‘Extreme beauty’ a priority at Walker House, Mineral Point

exteriorGenuine beauty will save the world, a Mineral Point couple believes, and they are rescuing one of the nation’s oldest and still-operating commercial buildings to help prove that point.

The Walker House, built in 1836 as an end-of-the-line resting spot for train travelers and stagecoach riders, recently reopened with an addition purpose: The World Institute for Extreme Beauty.

The unusual stone structure, carved into a hillside, remains true to its original mission of providing food and lodging, but now it’s more than that.

Owners Dan and Kathy Vaillancourt, Mineral Point residents since 1975, are cutting into retirement savings to revive the neglected hotel, which had 23 busted water pipes and no heat when they took over.

Dan is a tenured philosophy professor at Loyola University Chicago and former chairman of the humanities department. He was a Fulbright Scholar in the 1970s and has gained global recognition for his academic research in aesthetics and the study of beauty.

The professor routinely challenges students to engage in “what’s real” because “we are living in a world of artificiality.” Each of the nine Walker House guest rooms contains a journal for writing but no television.

The stories people share “is why we do this,” Dan says. “Now we need to amplify what we’re doing. It encourages us to work harder.”

He talks of the mother of an autistic teen who made The Walker House her space of respite, and another guest who booked a stay shortly after a parent died.

“We pride ourselves in creating a powerful sense of place,” Dan says, by fostering an appreciation for “what’s in front of us.” Furniture, floors, towel racks and art frames are made from pine and black-walnut trees cut within 30 miles of Mineral Point. Artwork is plentiful and made by people in a similar vicinity.

Meals are made with locally produced ingredients, including harvests from The Walker House’s raised-bed gardens and fruit trees.

Although open for single-night stays, group gatherings and “community engagement to launch you onto the rest of your life” are priorities.

“What happens here must be interactive and experiential,” Kathy says, so structured conferences and seminars are not the point.

“This is a school with no teachers, no lectures and no homework,” her husband emphasizes. It only provides the steppingstones necessary for realigning life.

The Vaillancourts identify 17 such pivot points and offer prompts to help navigate them. Example: A sign encourages guests to describe a significant moment in life, or to press on a wall photo to hear the story that goes with it.

Knowing your life’s story “is significant in holding your life together,” Dan suggests. From there, it’s easier to define and alter toxic elements such as addiction, isolation, poor nutrition, lack of exercise and financial mismanagement.

“People have more complex problems than relating to others,” Dan believes, and The Walker House work will help him “implement what I’ve studied for 50 years.”

His lifelong research distinguishes “standard beauty” from “extreme beauty.” The first “freezes you and compares you to impossible ideals,” Dan explains. “We spend $1 trillion a year, trying to improve” self-image, but misguided efforts result in anxiety, depression, migraine headaches, eating disorders.

Extreme beauty acknowledges “every human is flawed, broken” and “the goal is to find beauty in the brokenness.”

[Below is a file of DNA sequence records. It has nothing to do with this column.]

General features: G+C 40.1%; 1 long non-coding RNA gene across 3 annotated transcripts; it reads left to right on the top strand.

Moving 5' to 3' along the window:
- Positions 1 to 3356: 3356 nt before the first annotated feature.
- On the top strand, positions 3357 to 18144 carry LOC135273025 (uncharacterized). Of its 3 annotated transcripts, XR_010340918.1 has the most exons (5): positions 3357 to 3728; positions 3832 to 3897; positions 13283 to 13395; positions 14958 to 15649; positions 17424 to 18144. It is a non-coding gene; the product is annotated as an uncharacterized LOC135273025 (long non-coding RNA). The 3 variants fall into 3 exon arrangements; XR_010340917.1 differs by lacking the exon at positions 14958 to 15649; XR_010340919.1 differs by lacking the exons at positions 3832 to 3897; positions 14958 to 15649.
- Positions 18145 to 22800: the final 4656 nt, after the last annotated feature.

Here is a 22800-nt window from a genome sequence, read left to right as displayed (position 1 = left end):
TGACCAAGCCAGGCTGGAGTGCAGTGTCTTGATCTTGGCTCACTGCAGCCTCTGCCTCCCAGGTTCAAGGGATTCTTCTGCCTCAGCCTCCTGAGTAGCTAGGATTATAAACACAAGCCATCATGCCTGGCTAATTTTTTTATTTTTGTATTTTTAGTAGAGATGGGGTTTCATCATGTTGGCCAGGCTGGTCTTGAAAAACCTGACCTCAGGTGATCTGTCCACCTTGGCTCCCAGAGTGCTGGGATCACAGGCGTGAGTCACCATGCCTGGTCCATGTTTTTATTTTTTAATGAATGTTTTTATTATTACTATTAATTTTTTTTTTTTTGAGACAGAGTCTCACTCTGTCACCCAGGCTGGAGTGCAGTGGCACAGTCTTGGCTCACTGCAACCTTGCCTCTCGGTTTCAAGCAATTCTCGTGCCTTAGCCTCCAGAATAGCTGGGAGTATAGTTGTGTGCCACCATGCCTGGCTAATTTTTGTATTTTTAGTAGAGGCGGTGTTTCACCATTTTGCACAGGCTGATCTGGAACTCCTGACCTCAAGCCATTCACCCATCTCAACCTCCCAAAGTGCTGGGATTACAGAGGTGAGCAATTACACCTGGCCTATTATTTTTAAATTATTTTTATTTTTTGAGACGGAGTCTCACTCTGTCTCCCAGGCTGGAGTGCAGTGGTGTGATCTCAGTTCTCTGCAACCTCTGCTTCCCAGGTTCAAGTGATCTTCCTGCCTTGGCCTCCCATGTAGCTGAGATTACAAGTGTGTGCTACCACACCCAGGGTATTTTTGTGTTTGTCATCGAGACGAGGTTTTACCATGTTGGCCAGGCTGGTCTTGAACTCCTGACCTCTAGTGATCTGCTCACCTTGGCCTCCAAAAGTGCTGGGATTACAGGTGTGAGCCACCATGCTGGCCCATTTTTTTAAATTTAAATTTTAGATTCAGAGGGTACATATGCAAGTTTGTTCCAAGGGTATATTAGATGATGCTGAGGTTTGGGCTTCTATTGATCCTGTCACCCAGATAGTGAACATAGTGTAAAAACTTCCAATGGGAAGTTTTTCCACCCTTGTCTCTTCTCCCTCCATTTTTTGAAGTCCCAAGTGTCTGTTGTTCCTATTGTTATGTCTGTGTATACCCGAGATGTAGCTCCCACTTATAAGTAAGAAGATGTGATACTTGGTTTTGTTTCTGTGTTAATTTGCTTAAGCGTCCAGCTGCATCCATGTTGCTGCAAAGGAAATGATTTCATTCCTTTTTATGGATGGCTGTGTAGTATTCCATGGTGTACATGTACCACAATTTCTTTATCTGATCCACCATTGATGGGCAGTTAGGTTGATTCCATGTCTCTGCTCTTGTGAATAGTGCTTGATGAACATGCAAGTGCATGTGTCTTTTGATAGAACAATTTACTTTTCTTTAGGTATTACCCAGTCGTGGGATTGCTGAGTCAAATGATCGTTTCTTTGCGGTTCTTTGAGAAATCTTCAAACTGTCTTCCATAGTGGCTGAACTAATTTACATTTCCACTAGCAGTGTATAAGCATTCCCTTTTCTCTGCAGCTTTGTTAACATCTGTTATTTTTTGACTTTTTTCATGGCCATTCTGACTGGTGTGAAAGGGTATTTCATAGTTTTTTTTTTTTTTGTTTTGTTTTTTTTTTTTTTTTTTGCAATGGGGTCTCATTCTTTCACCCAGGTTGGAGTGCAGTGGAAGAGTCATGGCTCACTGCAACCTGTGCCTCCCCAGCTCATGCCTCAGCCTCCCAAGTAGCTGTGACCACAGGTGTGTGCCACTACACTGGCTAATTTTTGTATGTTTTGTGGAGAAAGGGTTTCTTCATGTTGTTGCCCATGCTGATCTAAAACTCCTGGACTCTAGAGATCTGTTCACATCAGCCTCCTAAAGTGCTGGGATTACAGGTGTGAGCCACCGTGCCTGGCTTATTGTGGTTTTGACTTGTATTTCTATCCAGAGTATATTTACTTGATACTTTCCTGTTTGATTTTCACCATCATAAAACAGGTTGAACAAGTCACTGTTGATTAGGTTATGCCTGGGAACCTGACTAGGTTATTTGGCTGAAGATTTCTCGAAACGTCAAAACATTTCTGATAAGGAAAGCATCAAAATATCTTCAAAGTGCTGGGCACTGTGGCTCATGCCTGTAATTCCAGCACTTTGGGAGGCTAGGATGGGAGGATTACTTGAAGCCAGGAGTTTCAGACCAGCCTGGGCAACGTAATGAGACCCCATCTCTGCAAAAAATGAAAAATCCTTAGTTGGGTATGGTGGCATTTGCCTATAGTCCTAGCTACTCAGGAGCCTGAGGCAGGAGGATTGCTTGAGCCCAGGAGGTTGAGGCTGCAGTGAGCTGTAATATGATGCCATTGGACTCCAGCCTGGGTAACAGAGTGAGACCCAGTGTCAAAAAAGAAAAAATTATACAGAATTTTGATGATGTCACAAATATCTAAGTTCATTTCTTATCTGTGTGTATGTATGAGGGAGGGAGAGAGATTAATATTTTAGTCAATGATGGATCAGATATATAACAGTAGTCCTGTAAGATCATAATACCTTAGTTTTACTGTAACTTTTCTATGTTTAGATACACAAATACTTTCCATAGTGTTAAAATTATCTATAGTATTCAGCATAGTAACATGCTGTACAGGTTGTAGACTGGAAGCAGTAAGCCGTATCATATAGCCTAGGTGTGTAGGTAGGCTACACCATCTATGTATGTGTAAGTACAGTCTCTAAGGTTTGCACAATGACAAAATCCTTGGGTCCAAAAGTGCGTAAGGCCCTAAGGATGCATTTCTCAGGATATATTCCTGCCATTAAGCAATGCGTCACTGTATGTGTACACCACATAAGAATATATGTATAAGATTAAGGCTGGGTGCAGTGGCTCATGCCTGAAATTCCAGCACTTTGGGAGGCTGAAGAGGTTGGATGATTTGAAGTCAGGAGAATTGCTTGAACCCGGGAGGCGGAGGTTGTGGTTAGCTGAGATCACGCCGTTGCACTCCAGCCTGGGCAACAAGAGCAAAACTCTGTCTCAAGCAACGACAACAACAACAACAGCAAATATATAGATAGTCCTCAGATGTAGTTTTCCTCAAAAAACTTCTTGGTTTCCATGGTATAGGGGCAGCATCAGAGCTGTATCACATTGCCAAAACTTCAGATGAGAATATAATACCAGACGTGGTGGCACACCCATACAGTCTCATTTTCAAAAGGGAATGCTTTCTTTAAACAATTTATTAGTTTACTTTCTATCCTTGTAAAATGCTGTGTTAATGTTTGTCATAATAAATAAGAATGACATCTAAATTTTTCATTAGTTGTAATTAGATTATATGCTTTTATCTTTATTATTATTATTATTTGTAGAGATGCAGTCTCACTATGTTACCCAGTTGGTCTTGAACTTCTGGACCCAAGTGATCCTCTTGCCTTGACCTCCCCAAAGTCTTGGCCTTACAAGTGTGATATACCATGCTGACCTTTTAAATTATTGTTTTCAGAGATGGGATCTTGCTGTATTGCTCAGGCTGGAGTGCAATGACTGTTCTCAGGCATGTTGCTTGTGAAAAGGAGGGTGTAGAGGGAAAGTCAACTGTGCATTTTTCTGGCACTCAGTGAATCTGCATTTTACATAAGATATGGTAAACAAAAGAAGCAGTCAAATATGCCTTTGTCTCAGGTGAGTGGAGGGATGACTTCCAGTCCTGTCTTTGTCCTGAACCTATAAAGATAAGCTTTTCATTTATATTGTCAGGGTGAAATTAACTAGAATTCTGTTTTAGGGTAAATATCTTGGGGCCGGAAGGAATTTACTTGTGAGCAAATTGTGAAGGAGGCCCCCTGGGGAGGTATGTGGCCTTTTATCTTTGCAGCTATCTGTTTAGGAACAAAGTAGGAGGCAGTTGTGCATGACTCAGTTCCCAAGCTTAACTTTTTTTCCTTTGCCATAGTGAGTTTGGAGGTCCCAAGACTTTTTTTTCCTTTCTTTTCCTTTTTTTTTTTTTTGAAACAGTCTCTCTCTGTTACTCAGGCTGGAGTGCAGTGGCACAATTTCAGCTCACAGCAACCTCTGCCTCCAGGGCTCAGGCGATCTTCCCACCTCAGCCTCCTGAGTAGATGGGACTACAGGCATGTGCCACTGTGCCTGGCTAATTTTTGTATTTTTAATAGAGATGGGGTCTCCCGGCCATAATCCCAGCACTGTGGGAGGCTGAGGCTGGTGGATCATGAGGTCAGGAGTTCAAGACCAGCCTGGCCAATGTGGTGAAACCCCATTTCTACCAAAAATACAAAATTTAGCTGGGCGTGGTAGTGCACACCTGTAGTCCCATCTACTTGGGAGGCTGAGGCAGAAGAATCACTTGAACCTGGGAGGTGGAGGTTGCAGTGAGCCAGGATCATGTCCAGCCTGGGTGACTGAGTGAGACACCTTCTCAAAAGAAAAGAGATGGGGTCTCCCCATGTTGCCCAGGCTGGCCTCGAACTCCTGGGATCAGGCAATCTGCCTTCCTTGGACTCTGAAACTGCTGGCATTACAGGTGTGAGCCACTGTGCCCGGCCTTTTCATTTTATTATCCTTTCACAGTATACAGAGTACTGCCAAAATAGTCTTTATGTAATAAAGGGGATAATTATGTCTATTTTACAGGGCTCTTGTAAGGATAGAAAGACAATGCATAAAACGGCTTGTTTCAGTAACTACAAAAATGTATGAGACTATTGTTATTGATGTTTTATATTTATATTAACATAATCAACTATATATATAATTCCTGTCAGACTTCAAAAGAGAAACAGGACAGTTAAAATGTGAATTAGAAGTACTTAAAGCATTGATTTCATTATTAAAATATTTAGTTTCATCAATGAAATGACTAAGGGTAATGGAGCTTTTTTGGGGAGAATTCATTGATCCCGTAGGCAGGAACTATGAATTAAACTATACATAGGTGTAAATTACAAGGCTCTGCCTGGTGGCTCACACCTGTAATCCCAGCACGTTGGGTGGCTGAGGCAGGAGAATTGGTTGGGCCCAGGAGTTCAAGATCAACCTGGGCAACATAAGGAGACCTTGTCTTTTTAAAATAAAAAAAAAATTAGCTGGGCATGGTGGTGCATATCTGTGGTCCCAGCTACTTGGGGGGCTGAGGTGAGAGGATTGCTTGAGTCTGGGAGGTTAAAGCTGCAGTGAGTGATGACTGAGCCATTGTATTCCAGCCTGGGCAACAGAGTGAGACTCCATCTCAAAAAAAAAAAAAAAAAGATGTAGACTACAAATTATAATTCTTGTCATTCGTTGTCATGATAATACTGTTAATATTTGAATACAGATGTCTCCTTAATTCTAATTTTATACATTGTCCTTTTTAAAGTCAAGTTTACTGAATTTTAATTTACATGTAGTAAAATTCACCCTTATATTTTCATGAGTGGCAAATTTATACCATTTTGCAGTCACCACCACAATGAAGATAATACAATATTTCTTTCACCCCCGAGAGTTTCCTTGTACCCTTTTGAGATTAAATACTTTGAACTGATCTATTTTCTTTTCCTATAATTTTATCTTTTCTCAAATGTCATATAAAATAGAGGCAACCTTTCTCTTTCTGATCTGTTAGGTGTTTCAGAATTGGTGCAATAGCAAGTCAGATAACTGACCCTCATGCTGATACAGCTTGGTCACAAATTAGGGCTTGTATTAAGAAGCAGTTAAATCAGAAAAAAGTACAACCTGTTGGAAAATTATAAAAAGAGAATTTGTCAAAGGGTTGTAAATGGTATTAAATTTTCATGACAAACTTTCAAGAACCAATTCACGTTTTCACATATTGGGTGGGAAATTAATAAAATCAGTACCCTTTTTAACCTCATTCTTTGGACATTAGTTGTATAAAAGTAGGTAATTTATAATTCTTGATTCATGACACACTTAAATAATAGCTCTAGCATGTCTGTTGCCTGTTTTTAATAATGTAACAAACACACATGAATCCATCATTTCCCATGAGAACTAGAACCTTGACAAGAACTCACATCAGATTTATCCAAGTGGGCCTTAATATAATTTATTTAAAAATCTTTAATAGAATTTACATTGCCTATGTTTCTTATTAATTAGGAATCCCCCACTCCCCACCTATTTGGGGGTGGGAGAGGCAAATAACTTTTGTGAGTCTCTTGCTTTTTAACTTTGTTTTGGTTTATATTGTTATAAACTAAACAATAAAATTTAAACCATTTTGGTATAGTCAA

The owners describe their Institute for Extreme Beauty as the first “totally interactive school of well-being.” It is no coincidence that the setting is the often-broken Walker House, which Dan says has bankrupt at least six owners since the 1960s.

“I think this is a sacred space,” he says, of the 3-acre property where minerals were mined long ago. “The love these people had for each stone” in the building, “to cut and haul them three stories – you can’t imagine it today.”

Inside the structure’s Cornish Pub are Badger holes, caves of bedrock where miners lived after lead ore was discovered in the 1820s. Now meals are served in these small caverns and the 50-seat dining room.

About 20 volunteers work with the Vaillancourts, bartering artwork and manual labor for food, lodging or something else of value.

“We’re on budget and ahead of schedule,” Dan says. “Our goal is to bring money here, not take from it, and become points of light.”

For more about The Walker House, 1 Water St., Mineral Point, go to thewalkerhouse.org. Room rates are $79-99, which includes a hot breakfast and $10 gift certificate for beverages or food at the Cornish Pub.

The structure accommodates groups for weddings, reunions and other events. “A few people have gathered their friends and come for a meal, guided tour of the house and lots of TLC,” says Kathy.

Walk-in traffic is welcome unless it interferes with a private event.

Next to the house is the 47-mile Cheese Country Trail for hiking, biking and snowmobiling. It links Monroe to Mineral Point.

Mineral Point is known for its art galleries and studios. Dec. 7 is the next Gallery Night, during which businesses extend hours and artists demonstrate their work.

Hundreds of luminaria brighten sidewalks, carolers add holiday music and treats include roasted chestnuts.

At The Walker House, a four-course dinner to honor high school art and music students precedes the opening of an exhibit of student works. Students sell the tickets, one-half of proceeds will establish a school art fund and art is sold without payment of a commission.

Also on Dec. 7, Shake Rag Alley Center for the Arts presents holiday craft workshops for children, visits with Santa and gingerbread house decorating from 10 a.m. to noon.

For more about Mineral Point, a community on the National Register of Historic Places: mineralpoint.com or 888-764-6894.